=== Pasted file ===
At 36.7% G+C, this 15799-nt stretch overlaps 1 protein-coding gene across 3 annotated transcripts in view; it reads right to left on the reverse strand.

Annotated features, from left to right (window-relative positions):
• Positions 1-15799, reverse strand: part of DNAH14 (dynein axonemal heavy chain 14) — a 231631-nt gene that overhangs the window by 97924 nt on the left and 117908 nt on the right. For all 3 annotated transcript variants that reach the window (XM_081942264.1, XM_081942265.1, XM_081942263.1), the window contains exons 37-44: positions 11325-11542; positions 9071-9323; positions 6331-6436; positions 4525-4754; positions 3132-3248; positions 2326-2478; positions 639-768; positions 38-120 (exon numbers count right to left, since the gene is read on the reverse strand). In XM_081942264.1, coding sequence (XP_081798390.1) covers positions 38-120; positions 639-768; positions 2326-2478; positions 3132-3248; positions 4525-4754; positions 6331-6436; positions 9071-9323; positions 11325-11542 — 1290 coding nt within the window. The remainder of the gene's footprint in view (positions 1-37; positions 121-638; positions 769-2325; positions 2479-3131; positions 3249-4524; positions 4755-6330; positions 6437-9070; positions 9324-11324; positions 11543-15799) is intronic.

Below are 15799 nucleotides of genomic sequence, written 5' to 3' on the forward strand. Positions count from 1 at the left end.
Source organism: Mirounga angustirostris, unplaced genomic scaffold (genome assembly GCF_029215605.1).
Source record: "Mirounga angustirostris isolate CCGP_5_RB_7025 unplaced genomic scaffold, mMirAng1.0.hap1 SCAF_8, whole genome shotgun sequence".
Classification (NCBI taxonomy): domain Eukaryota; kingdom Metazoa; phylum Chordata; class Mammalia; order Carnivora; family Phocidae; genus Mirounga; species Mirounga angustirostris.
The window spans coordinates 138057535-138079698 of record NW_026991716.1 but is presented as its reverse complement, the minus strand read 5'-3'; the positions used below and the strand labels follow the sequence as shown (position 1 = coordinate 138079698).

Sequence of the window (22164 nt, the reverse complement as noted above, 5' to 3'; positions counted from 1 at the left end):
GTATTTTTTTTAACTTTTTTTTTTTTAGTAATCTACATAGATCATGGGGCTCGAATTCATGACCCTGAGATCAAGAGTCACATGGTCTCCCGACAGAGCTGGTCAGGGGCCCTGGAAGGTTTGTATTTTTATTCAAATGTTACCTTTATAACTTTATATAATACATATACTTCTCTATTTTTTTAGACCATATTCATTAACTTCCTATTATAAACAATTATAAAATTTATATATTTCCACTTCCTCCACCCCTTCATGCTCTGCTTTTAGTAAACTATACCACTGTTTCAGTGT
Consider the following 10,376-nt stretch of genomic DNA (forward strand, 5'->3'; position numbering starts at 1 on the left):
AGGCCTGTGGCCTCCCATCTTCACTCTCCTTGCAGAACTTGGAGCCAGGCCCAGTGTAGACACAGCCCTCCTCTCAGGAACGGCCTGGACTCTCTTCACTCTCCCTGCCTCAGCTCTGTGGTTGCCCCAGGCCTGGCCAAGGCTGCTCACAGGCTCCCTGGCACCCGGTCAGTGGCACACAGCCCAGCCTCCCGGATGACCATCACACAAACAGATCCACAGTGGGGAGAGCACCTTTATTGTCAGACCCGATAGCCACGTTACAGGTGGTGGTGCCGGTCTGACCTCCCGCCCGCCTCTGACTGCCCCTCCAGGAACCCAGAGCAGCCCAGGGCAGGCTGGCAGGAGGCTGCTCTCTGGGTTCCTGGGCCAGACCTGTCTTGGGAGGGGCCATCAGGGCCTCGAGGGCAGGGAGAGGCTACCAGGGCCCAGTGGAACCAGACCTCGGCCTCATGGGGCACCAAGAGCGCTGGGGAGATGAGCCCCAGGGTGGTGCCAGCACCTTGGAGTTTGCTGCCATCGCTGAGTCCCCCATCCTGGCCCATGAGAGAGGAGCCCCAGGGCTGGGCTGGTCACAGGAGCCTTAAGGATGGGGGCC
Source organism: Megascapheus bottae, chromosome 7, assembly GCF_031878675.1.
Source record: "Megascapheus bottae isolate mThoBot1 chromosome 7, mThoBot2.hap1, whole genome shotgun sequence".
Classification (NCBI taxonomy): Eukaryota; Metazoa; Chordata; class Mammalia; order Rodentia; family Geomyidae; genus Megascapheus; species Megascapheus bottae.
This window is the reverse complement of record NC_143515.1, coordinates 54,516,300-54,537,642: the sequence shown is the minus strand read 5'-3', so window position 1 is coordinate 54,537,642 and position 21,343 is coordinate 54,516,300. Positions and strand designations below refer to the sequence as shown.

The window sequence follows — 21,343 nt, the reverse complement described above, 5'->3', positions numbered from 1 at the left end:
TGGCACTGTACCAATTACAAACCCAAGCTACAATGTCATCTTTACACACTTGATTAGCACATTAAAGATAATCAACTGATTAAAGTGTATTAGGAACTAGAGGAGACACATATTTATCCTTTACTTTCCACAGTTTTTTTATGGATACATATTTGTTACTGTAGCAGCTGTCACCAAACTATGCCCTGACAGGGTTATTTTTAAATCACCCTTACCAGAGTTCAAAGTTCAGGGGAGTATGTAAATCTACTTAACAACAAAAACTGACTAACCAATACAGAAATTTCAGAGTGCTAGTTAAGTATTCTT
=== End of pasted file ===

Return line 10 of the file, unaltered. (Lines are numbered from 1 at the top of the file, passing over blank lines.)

GTATTTTTTTTAACTTTTTTTTTTTTAGTAATCTACATAGATCATGGGGCTCGAATTCATGACCCTGAGATCAAGAGTCACATGGTCTCCCGACAGAGCTGGTCAGGGGCCCTGGAAGGTTTGTATTTTTATTCAAATGTTACCTTTATAACTTTATATAATACATATACTTCTCTATTTTTTTAGACCATATTCATTAACTTCCTATTATAAACAATTATAAAATTTATATATTTCCACTTCCTCCACCCCTTCATGCTCTGCTTTTAGTAAACTATACCACTGTTTCAGTGT